Douglas: Economic Leadership

Jan 7, 2015

Utah just reported a large, unexpected surplus. In some recent years Texas created as many jobs as all other states combined. Natural resources have sparked economic expansion in North Dakota. States including Arkansas and North Carolina have reduced taxes to attract investment and growth.

Here in Vermont, there’s a substantial deficit in our general fund. Property taxes keep rising despite two decades of declining numbers of kids in our schools. Our working-age population is smaller than four years ago, our birth rate is the second lowest and our population has grown more slowly than every state but West Virginia.

But we’re a safe, healthy place with natural beauty and a quality of life second to none, so how can this be?

Working Vermonters have a heavy tax burden, our regulatory system is onerous and we’re consistently ranked among the least favorable states in which to do business. We’ve just been through a long period of uncertainty as to how health care will be financed, with many businesses nervous about the huge taxes that would have funded a state-run plan.

Given this context, the principal focus of the new legislature should be to restore our competitiveness as a place to invest, innovate and create jobs. That requires predictable public policy, not political swagger. We need to concentrate on the fundamentals.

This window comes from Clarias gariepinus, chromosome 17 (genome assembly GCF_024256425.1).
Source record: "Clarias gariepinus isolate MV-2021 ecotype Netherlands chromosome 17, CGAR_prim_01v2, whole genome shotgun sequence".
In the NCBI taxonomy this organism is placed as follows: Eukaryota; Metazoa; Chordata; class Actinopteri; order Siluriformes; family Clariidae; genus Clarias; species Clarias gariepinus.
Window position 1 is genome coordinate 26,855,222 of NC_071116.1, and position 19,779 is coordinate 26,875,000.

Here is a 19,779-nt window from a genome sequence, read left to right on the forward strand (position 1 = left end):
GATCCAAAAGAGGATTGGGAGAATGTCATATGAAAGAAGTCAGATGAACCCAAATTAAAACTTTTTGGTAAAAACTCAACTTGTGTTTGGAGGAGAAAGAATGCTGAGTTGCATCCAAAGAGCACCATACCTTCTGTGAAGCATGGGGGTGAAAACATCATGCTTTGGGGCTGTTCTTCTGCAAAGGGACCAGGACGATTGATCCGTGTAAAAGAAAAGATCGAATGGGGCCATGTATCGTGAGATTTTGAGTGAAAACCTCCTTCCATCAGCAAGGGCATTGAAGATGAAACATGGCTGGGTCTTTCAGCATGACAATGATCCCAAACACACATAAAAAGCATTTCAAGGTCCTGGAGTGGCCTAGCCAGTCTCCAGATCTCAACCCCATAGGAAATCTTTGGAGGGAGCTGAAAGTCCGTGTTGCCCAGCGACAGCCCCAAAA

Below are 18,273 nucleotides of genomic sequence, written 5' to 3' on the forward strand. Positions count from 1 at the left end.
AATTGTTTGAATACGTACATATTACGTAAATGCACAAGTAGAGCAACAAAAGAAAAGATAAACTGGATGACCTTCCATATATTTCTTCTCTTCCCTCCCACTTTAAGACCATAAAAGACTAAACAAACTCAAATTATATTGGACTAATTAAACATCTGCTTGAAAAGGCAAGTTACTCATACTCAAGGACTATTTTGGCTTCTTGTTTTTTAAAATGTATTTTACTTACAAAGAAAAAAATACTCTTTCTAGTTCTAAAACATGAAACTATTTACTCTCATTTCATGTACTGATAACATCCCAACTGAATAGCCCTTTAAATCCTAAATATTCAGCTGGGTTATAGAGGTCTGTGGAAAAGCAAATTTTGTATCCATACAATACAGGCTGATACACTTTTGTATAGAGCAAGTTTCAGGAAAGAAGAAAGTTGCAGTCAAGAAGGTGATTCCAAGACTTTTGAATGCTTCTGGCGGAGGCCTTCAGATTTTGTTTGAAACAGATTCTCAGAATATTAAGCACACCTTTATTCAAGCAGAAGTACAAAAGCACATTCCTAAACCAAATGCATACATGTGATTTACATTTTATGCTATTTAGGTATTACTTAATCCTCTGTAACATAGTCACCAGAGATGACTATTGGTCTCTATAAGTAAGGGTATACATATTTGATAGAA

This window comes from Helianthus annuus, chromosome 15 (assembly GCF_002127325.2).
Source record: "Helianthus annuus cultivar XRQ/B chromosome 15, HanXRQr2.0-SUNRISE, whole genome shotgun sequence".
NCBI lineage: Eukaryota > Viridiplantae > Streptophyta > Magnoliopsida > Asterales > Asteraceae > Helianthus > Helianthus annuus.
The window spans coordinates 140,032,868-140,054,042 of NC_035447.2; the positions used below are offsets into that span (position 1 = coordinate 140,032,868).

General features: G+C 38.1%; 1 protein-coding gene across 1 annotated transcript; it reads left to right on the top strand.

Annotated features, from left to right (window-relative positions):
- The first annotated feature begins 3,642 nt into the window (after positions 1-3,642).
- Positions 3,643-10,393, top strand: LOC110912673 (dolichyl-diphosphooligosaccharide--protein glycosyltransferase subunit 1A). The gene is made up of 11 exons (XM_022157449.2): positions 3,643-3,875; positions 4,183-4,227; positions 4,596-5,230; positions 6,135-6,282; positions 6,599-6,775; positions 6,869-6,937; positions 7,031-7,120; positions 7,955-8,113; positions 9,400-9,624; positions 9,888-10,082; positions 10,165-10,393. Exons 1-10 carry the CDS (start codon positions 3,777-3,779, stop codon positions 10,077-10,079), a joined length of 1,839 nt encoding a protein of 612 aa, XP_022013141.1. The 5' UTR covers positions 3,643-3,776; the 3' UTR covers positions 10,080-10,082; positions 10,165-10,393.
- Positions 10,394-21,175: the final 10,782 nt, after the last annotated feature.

Many business leaders say they can work in a challenging environment like ours if they’re not confronted with abrupt and erratic changes in laws that affect them - or with politically motivated regulation. The most alarming recent example has been the proposed, but now-dormant, single-payer health care scheme.

I hope legislators will listen to constituents who are actually risking their own money, employing their neighbors and trying to succeed in business. These discussions, rather than being driven by special-interest lobbyists, will offer greater insight into which policy choices can help or hurt.

Lawmakers need to think through the consequences of their actions in both the short and long terms. It can be difficult for politicians on a two-year cycle, who prefer instant gratification, to understand that sometimes the results of their decisions won’t be felt right away; that’s certainly been my experience with the Blueprint for Health, which only now is showing declining expenditures per patient, more than a decade after its launch.

Each measure that’s presented this session should be examined through a single, critical lens: will this proposal improve Vermont’s economic and fiscal health?